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Can causal models be evaluated? Isabelle Guyon ClopiNet / ChaLearn

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Presentation on theme: "Can causal models be evaluated? Isabelle Guyon ClopiNet / ChaLearn"— Presentation transcript:

1 Can causal models be evaluated? Isabelle Guyon ClopiNet / ChaLearn

2 1)Feature Extraction, Foundations and Applications I. Guyon, S. Gunn, et al. Springer, ) Causation and Prediction Challenge I. Guyon, C. Aliferis, G. Cooper, A. Elisseeff, J.-P. Pellet, P. Spirtes, and A. Statnikov, Eds. CiML, volume 2, Microtome Acknowledgements and references

3 Co-founders: Constantin AliferisAlexander Statnikov André ElisseeffJean-Philippe Pellet Gregory F. CooperPeter Spirtes ChaLearn directors and advisors: Alexander Statnivov Ioannis Tsamardinos Richard Scheines Frederick Eberhardt Florin Popescu

4 Preparation of ExpDeCo Experimental design in causal discovery Motivations Quiz What we want to do (next challenge) What we already set up (virtual lab) What we could improve Your input… Note: Experiment = manipulation = action

5 Causal discovery motivations (1) Interesting problems which actions will have beneficial effects? …your health? …climate changes? … the economy? What affects… and…

6 Predict the consequences of (new) actions Predict the outcome of actions –What if we ate only raw foods? –What if we imposed to paint all cars white? –What if we broke up the Euro? Find the best action to get a desired outcome –Determine treatment (medicine) –Determine policies (economics) Predict counterfactuals –A guy not wearing his seatbelt died in a car accident. Would he have died had he worn it?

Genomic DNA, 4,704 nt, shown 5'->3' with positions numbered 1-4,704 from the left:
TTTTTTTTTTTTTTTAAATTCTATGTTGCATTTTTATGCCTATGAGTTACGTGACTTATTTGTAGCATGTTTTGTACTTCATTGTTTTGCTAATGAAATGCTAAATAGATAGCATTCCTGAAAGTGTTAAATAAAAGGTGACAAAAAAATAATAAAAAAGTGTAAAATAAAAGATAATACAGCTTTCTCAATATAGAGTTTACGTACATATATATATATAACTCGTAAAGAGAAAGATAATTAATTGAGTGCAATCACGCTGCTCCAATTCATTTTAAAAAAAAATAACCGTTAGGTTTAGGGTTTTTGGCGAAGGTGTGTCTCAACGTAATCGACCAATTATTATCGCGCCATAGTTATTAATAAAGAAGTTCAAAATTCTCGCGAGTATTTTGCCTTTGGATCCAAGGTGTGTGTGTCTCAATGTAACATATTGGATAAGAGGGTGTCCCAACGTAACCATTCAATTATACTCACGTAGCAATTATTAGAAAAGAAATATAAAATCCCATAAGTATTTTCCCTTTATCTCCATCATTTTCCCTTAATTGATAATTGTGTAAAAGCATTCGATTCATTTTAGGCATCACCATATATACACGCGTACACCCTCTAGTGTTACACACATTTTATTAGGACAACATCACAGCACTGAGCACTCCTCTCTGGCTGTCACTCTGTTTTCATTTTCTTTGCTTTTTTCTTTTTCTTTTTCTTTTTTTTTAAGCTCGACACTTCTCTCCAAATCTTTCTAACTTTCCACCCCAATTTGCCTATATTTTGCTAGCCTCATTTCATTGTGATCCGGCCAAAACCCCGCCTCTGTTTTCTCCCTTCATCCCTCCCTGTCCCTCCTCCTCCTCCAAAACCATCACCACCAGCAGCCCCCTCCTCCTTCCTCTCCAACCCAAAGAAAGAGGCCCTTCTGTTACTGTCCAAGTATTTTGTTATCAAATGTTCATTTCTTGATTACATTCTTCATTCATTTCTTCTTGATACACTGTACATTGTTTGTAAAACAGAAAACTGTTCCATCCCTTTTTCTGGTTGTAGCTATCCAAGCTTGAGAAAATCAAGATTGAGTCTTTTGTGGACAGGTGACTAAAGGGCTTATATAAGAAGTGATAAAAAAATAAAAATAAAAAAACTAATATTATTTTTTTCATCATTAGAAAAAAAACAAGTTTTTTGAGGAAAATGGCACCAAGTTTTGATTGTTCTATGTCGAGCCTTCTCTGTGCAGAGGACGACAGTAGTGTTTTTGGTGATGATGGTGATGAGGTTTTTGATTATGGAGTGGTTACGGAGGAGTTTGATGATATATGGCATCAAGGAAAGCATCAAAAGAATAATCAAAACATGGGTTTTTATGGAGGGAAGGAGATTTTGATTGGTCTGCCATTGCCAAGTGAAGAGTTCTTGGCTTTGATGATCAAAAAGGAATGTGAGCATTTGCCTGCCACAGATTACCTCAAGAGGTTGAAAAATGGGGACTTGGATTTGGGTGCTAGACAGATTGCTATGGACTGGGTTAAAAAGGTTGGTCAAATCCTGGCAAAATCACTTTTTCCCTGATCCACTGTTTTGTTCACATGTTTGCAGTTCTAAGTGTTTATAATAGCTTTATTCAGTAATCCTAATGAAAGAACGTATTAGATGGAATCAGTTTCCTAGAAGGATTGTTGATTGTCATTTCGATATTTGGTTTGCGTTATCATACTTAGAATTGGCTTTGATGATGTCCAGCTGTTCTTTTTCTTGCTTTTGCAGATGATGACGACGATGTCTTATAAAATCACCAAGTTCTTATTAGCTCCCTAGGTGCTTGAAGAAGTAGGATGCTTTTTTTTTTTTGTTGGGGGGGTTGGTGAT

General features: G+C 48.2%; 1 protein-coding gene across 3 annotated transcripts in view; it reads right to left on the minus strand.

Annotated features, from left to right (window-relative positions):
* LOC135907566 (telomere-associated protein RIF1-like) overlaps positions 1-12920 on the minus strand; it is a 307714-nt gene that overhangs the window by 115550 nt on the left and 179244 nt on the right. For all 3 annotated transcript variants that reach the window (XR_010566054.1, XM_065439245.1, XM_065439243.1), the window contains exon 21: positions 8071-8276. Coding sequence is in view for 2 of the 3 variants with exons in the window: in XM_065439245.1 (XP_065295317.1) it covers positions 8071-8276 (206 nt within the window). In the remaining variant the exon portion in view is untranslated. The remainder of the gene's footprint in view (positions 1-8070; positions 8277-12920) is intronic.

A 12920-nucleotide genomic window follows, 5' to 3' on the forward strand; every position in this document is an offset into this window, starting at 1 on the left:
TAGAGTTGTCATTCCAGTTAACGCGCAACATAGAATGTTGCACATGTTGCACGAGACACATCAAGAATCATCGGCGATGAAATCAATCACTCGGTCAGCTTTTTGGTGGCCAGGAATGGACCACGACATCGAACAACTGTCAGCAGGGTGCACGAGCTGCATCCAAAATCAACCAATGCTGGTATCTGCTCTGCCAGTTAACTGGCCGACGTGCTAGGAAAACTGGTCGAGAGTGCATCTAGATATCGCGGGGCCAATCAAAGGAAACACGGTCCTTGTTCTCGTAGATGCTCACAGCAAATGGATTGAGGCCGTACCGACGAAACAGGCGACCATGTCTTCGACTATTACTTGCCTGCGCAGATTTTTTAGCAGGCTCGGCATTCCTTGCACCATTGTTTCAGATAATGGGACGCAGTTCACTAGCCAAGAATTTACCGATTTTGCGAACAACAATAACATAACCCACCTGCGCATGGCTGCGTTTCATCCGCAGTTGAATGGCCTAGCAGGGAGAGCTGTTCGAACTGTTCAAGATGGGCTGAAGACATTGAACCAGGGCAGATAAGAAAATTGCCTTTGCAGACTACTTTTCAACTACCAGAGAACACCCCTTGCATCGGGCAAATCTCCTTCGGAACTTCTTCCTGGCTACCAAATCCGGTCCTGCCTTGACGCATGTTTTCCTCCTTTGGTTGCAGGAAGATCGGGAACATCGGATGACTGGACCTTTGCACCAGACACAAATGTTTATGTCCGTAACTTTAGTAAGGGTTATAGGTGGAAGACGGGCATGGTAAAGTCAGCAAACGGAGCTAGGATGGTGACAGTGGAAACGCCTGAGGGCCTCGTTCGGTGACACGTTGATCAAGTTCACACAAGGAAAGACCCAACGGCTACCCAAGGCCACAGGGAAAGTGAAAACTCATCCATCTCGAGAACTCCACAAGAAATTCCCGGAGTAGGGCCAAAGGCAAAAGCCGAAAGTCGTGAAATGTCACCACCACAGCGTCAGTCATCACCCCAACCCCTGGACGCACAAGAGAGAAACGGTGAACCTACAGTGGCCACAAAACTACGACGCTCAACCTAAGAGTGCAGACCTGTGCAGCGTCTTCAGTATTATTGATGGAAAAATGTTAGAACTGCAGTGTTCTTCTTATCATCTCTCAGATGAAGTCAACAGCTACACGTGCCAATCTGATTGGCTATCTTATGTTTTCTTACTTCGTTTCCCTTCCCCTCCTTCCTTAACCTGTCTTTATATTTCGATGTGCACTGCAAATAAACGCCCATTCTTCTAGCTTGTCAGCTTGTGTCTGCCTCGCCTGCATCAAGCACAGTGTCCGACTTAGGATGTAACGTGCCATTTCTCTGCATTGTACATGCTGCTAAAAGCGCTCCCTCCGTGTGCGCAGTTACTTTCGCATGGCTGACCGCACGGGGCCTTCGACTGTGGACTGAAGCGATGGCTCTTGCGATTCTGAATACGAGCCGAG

7 Causal discovery motivations (2) Lots of data available

8 Causal discovery motivations (3) Classical ML helpless X Y Y

9 X Y Predict the consequences of actions: Under “manipulations” by an external agent, only causes are predictive, consequences and confounders are not. Y Causal discovery motivations (3) Classical ML helpless

10 X Y If manipulated, a cause influences the outcome… Y Causal discovery motivations (3) Classical ML helpless

11 X Y … a consequence does not … Y Causal discovery motivations (3) Classical ML helpless

12 X Y … neither does a confounder (consequence of a common cause). Y Causal discovery motivations (3) Classical ML helpless

13 Special case: stationary or cross-sectional data (no time series). Superficially, the problem resembles a classical feature selection problem. X n m n’

14 Quiz

15 What could be the causal graph?

16 Could it be that? Y X1X1 X2X2

17 x2x2 Let’s try x1x1 Y X1X1 X2X2 Simpson’s paradox X 1 || X 2 | Y x1x1 Y

18 Could it be that? Y X1X1 X2X2

19 x2x2 x1x1 Let’s try Y X1X1 X2X2 Y

20 Plausible explanation baseline (X 2 ) health (Y) peak (X 1 ) peak baseline Y normal disease x1x1 x2x2 X 2 || Y X 2 || Y | X 1

21 x1x1 What we would like Y X1X1 X2X2 Y x2x2

22 x1x1 Manipulate X 1 Y X1X1 X2X2 Y x2x2

23 x1x1 Y X1X1 X2X2 Y x2x2 Manipulate X 2

24 What we want to do

25 Causal data mining How are we going to do it? Obstacle 1: Practical Many statements of the "causality problem" Obstacle 2: Fundamental It is very hard to assess solutions

26 Evaluation Experiments are often: –Costly –Unethical –Infeasible Non-experimental “observational” data is abundant and costs less.

27 New challenge: ExpDeCo Experimental design in causal discovery -Goal: Find variables that strongly influence an outcome -Method: -Learn from a “natural” distribution (observational data) -Predict the consequences of given actions (checked against a test set of “real” experimental data) -Iteratively refine the model with experiments (using on-line learning from experimental data)

28 What we have already done

29 QUERIES ANSWERS Database Lung Cancer SmokingGenetics Coughing Attention Disorder Allergy AnxietyPeer Pressure Yellow Fingers Car Accident Born an Even Day Fatigue Models of systems

30 February 2007: Project starts. Pascal2 funding. August 2007: Two-year NSF grant. Dec. 2007: Workbench alive. 1 st causality challenge. Sept. 2008: 2 nd causality challenge (Pot luck). Fall 2009: Virtual lab alive. Dec. 2009: Active Learning Challenge (Pascal2). December 2010: Unsupervised and Transfer Learning Challenge (DARPA). Fall 2012: ExpDeCo (Pascal2) Planned: CoMSiCo